Duncan v. O’Nan, 451 S.W.2d 626, 631 (Ky. 1970).
Jurisdiction over a particular case, however, “refers to the authority
and power of the court to decide a specific case, rather than the class of cases over
Kentucky cases dealing with jurisdiction and waiving jurisdiction sometimes seem confusing
and appear inconsistent.
which the court has subject-matter jurisdiction.” Milby, 952 S.W.2d at 205.
Particular-case jurisdiction “often turns solely on proof of certain compliance with
statutory requirements and so-called jurisdictional facts, such as that an action was
begun before a limitations period expires.” Nordike, 231 S.W.3d at 738. Lack of
particular-case jurisdiction merely renders a judgment voidable rather than void.
See Dix v. Dix, 310 Ky. 818, 822, 222 S.W.2d 839, 841 (1949). See also In re J.J.,
855 N.E.2d 851, 854 (Ohio 2006); Maryland Board. Of Nursing v. Nechay, 701
A.2d 405, 410 (Md. 1997).
In Collins v. Duff, 283 S.W.2d 179 (Ky. 1955), the court stated,
“where a court has general jurisdiction of the subject matter, a lack of jurisdiction
of the particular case, as dependent upon the existence of particular facts, may be
waived.” Id. at 182. Further, in Commonwealth v. Griffin, 942 S.W.2d 289 (Ky.
1997), the court held that the defendant could waive the statutory five-year limit on
duration of probationary supervision because it involved particular-case
jurisdiction rather than subject-matter jurisdiction. Id. at 291.
Here, the circuit court had subject-matter jurisdiction over appeals
from decisions of administrative agencies pursuant to KRS 13B.140(1).
Assuming, as argued by the Board, that the Board was an administrative agency as
defined in KRS 13B.010(1) and that the circuit court did not have particular-case
jurisdiction because M.K.J. did not timely file his circuit court action, the Board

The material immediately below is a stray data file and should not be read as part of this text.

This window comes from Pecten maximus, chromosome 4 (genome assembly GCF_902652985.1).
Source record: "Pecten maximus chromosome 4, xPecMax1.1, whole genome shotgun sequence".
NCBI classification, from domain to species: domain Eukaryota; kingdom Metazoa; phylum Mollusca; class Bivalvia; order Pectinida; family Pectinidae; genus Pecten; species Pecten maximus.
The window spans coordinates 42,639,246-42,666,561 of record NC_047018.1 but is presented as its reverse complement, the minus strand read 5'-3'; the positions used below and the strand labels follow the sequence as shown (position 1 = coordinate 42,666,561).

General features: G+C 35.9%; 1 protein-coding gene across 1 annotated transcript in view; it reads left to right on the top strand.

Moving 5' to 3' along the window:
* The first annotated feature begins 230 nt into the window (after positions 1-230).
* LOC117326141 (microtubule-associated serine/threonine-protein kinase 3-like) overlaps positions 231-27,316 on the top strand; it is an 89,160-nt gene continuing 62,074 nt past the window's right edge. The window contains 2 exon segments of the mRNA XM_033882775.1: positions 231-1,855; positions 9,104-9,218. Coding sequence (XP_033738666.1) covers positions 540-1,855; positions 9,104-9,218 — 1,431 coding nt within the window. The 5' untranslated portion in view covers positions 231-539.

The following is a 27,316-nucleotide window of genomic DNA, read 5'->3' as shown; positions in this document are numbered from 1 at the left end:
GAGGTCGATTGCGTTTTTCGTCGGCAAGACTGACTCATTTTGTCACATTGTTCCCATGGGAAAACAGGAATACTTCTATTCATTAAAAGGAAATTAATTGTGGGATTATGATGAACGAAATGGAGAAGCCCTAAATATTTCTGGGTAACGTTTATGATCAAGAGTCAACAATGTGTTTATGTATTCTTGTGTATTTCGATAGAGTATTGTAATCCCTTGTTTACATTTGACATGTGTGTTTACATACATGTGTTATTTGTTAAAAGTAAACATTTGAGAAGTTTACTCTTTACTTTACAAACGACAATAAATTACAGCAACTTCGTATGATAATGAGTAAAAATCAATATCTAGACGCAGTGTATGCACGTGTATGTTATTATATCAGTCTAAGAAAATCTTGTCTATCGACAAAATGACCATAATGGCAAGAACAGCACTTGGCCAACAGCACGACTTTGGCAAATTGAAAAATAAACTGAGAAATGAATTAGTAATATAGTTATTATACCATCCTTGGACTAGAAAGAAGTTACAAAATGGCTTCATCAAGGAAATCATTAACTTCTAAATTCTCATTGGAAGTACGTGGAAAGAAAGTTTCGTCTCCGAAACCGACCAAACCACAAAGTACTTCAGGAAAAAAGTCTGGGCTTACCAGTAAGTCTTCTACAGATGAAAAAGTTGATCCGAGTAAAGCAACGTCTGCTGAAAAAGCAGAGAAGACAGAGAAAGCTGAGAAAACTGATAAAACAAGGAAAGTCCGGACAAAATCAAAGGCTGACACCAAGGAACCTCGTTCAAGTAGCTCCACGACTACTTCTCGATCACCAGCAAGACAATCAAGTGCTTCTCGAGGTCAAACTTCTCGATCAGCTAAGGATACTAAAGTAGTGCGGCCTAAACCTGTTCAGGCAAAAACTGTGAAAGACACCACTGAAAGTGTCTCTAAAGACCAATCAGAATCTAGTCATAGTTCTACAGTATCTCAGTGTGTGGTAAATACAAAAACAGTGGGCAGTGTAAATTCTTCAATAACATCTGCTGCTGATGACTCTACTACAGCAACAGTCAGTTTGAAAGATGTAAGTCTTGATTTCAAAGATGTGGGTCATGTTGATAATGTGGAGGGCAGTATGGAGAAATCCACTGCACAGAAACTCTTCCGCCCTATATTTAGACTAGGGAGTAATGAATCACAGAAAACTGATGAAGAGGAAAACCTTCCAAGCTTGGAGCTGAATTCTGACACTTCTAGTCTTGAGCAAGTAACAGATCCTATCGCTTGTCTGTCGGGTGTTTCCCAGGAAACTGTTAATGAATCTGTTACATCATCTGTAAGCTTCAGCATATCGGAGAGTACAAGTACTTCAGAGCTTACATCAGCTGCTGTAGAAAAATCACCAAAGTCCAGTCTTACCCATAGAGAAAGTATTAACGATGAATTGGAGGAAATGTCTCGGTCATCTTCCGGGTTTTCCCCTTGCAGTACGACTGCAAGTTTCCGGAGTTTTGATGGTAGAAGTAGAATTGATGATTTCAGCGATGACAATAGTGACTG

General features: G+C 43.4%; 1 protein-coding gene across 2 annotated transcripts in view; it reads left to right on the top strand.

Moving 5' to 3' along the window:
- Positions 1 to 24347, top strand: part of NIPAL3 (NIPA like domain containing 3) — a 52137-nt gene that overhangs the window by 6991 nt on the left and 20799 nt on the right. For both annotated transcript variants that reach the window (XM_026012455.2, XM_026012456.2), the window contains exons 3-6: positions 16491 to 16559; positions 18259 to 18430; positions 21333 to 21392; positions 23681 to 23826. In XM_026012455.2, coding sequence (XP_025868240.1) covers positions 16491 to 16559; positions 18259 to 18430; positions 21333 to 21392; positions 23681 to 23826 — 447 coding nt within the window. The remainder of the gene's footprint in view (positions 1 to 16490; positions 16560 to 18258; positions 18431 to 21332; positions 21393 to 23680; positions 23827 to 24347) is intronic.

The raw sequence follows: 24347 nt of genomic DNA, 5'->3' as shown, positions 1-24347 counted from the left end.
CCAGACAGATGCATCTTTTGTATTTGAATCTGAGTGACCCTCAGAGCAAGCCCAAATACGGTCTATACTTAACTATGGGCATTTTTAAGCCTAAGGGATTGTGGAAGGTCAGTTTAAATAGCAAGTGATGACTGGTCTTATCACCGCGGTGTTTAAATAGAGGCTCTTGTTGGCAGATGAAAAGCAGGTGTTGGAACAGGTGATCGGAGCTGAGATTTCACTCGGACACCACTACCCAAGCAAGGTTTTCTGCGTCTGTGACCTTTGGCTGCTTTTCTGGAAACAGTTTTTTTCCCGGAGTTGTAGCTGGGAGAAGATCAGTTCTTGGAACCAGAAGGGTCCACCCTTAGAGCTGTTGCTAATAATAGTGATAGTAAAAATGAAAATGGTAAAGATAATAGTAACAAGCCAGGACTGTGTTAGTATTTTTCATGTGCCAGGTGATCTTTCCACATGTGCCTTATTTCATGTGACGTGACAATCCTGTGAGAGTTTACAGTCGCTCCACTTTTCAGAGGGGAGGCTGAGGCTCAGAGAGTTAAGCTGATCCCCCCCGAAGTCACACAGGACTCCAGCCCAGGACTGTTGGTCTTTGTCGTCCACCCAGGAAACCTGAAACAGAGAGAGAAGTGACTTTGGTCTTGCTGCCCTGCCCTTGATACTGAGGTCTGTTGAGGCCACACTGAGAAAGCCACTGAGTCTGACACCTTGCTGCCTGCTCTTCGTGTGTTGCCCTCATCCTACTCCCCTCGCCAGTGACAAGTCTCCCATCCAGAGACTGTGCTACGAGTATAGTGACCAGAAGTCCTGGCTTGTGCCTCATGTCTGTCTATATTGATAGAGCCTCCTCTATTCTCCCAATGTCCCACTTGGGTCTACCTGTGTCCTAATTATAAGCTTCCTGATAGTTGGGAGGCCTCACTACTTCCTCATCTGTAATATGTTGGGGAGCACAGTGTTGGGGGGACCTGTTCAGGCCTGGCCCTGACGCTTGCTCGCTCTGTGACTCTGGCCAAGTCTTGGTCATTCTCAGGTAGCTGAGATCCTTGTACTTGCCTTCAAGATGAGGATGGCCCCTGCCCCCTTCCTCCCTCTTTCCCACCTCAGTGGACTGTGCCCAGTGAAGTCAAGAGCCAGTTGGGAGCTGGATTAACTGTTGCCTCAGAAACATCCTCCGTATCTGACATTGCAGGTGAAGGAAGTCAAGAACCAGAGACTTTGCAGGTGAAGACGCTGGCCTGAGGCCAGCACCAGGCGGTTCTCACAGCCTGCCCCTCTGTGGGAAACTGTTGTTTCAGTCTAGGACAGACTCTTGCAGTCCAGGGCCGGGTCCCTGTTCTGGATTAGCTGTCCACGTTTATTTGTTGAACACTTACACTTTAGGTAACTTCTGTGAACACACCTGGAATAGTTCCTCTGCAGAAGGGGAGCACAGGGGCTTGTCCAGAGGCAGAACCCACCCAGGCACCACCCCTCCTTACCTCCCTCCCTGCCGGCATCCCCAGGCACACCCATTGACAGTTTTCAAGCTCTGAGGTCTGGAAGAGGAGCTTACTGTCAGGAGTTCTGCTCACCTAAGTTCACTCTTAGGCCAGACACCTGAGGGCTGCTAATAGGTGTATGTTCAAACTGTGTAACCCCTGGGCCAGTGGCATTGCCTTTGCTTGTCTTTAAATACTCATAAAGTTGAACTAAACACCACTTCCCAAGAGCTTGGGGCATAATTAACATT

waived the 30-day requirement of KRS13B.140 by not objecting until after both
the circuit court and this court had decided the issues of the case. Therefore, we
reject the Board’s argument that the circuit court’s original order and this court’s
prior opinion are void.
Turning to M.K.J.’s arguments, he argues that the circuit court’s
reliance on Pieck v. Carran was erroneous and that he has viable claims that
remain to be litigated. He argues that because this court held that the actions of the
Board were arbitrary, he is entitled to pursue his claim for damages against the
Board for its wrongful conduct. He contends that otherwise he will be left without
a remedy. On the other hand, the Board contends that M.K.J.’s claims were
effectively dismissed as moot by the circuit court when it initially upheld the
Board’s action in expelling M.K.J. and that “it is the law of the case that those
claims are now gone” since this court’s panel that decided the case made no
mention of the claims when it rendered its opinion on September 3, 2004.
The initial circuit court order that denied M.K.J.’s motion to set aside
his expulsion made no mention of M.K.J.’s due process claims. Further, the order
contained finality language. The parties treated the order as effectively dismissing
the due process claims, whether it did so or not. In fact, when the case was before
a panel of this court in the first appeal, one of the issues was whether the circuit
court had erred by dismissing the claims without allowing M.K.J. the opportunity